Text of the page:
Smokin Joe Frazier was a heavyweight boxing champion for many years throughout the 70’s. There is at least one expert who thinks Adam Frazier could be a batting champion as soon as this year, which would be nice.
Our friends at Fangraphs consistently put out great stuff with their bevy of analysts and writers, but some of the best knowledge shared never involves a word typed on a green page: it comes from their weekly podcasts. Carson Cistulli, the host for most of the 1000+ episodes, is an acquired taste which drives my wife crazy with his ridiculousness, but has consistently taught me a lot about how to look at statistics in different ways. Cistulli likes Adam Frazier and it’s not a little:
“I think that there is a plausible chance that he (Frazier) could win the batting title if he were a qualified batter.” Carson Cistulli, Fangraphs podcast 3/7/17
Cistulli goes on to predict a career BABIP of .335-.350, which combined with his high contact rate give an “Ichiro Skillset”. I decided to delve into the numbers.
Here are players that had a career BABIP over .320 with a K% of 11% or less.
|Lyman Bostick||7.9%||0.329||11.7||murdered after 27 y/o season|
A pretty impressive list. Now if you keep the low K% and allow the BABIP numbers to drop into the .315 range you get players like Dick Groat, Brett Butler, Jose Vidro and Mark Loretta, while if you maintain the higher BABIP number and let the K% raise a few percent you get players like Hal Morris, Julio Franco and Bip Roberts. The outcomes are all pretty positive.
Cistulli finally adds that the reason that he believes that the BABIP numbers are so high and will remain high. This opinion is due to the fact that Frazier throughout his minor league career has had very low popup rates, something that normally doesn’t change with age.
Where to play Frazier and bat Frazier
Let’s start with the easiest one first: Frazier should bat leadoff. We just explained that Frazier could be a batting champion and/or have an all time high BABIP. The Book tells us that to maximize runs this player should bat first especially if he has speed and/or is a good baserunner.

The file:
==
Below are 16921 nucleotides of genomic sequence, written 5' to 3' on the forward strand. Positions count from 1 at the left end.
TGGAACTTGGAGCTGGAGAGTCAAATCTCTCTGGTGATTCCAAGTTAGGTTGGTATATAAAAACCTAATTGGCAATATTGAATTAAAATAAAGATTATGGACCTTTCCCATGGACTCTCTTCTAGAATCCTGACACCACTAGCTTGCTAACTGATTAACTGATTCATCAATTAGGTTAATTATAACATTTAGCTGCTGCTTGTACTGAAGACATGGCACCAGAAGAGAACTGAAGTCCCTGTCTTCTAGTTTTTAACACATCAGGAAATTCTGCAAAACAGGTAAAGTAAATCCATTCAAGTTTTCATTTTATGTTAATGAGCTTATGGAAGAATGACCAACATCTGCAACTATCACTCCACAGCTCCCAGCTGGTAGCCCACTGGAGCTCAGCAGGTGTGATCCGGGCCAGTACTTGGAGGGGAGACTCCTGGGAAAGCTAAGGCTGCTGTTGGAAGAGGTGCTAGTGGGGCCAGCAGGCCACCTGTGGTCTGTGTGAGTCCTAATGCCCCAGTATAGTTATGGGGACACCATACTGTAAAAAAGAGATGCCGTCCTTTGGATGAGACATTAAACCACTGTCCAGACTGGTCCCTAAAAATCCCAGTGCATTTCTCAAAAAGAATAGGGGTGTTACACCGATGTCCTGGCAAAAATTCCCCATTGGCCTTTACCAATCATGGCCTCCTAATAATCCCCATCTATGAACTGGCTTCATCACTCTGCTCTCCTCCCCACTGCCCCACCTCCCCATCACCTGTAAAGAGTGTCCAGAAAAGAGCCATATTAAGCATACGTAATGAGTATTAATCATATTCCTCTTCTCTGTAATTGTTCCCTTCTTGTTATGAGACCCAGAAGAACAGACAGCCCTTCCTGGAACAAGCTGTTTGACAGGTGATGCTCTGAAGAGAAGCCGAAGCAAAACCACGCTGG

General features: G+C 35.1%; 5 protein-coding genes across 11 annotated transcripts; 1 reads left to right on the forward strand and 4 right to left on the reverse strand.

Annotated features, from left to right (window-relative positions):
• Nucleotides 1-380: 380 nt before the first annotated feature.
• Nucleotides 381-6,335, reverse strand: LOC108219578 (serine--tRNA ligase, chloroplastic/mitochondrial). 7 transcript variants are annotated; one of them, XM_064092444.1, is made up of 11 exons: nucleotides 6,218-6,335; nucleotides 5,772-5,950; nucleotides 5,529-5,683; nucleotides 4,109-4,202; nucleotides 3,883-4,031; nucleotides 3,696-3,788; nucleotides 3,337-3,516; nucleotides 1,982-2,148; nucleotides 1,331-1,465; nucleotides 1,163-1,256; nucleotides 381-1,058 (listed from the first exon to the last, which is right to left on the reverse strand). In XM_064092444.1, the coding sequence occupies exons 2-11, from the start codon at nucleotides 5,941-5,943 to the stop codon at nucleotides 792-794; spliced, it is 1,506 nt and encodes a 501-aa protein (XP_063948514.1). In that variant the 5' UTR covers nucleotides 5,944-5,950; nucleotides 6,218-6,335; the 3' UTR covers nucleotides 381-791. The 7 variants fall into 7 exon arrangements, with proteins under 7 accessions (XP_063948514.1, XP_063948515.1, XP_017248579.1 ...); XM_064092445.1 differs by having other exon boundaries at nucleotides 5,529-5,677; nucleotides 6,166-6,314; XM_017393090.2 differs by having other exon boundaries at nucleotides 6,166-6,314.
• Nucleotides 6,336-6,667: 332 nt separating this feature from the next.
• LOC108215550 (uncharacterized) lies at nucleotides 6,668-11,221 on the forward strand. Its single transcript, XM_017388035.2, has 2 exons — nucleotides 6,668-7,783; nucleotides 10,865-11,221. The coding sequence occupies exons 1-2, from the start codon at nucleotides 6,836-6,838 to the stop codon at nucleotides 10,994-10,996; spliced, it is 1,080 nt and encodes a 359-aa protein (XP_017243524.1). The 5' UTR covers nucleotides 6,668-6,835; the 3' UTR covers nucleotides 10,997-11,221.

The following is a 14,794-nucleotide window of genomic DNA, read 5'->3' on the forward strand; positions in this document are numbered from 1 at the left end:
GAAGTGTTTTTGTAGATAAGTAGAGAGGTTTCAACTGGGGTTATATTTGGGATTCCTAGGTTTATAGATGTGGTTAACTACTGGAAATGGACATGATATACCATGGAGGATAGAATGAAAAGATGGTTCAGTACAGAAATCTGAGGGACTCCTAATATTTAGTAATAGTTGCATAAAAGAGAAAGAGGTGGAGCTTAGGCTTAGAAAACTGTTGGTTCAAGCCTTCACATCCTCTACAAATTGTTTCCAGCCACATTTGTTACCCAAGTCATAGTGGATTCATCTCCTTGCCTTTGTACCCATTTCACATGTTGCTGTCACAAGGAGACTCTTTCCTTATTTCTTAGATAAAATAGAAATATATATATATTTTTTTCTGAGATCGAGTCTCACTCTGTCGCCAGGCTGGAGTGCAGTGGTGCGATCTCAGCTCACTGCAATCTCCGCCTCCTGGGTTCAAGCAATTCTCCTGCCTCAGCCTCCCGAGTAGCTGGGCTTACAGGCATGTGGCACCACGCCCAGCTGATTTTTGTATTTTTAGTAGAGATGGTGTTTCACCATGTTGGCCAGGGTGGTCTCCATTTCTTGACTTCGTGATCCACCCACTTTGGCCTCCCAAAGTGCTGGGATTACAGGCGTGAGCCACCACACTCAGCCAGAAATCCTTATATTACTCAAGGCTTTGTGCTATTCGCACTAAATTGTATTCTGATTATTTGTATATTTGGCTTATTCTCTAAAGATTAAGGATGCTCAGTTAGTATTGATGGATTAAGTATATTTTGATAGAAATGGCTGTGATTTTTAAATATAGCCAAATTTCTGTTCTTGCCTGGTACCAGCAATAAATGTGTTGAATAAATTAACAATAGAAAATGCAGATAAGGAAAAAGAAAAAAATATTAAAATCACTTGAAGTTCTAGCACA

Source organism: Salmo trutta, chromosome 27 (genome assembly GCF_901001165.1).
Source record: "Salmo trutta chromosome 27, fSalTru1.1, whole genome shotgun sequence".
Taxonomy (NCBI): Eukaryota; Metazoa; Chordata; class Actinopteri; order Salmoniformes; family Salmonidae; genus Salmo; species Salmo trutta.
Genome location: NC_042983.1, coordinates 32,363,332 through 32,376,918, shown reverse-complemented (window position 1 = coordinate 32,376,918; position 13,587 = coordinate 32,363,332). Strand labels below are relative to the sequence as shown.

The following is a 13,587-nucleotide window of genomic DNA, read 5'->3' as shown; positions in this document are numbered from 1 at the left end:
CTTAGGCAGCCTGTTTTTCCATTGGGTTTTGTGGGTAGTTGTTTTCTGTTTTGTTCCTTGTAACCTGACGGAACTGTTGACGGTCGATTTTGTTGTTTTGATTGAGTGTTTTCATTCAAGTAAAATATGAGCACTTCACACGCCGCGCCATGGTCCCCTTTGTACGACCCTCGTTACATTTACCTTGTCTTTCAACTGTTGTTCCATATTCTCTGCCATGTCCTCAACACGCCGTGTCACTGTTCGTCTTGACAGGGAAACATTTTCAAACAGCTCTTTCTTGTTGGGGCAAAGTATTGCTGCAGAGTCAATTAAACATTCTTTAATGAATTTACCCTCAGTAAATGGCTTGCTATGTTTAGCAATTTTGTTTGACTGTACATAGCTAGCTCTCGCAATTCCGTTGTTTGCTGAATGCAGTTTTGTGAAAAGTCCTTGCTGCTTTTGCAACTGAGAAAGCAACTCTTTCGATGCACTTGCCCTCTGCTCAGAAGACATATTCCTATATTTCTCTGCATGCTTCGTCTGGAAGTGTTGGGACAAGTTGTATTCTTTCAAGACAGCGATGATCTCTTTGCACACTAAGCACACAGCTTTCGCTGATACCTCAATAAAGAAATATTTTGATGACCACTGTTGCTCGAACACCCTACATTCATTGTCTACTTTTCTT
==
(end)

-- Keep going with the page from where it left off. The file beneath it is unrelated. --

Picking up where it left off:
“I like him (Frazier) where I need him”
Clint Hurdle 3/15/17
As far as position, he’s probably best suited to be a super utility player now as Mercer isn’t moving off shortstop and there are no true backup outfielders. Plus Frazier grades out well at most defensive positions and his flexibility could help during substitutions with all the pitching changes.
The other angle is that if you had to pick one position for Frazier to play everyday it would be 2B. This could be an option, too. The benefit of Frazier staying on 2B everyday is that this could allow Josh Harrison to assume his old super utility role, which could conceivably wake up his offense.
Could Max be the next Adam?
In short: No.
When you look at our three infielders, you’ll notice they’re all born within a 18 months, with Frazier being the oldest and Moroff being the youngest. They’ve all had a least one full year at AAA (Hanson had two) and basically play the same positions.
One could get optimistic about Moroff’s ceiling as he is almost a 23 y/o this season (48 days short) starting his 2nd year of AAA. He’s coming off a great 2015 and a 2016 that showed patience with over 100 walks. The problem is that he’s striking out over 20% of the time in his career and doesn’t have the power results for the K%. Moroff has to either a) keep the BB% high and get the K% down b) get the power numbers up and be a three true outcomes (K/BB/HR) infielder or c) get the K% rate down and power up and while maintaining the high BB%. Don’t hold your breath on c).
In summary, we caught lightning in a bottle with Frazier in 2016 and he seems to have kept the iron hot with a great spring training. Let’s continue to follow Frazier’s ascension and don’t worry about another coming behind him because it may be a while.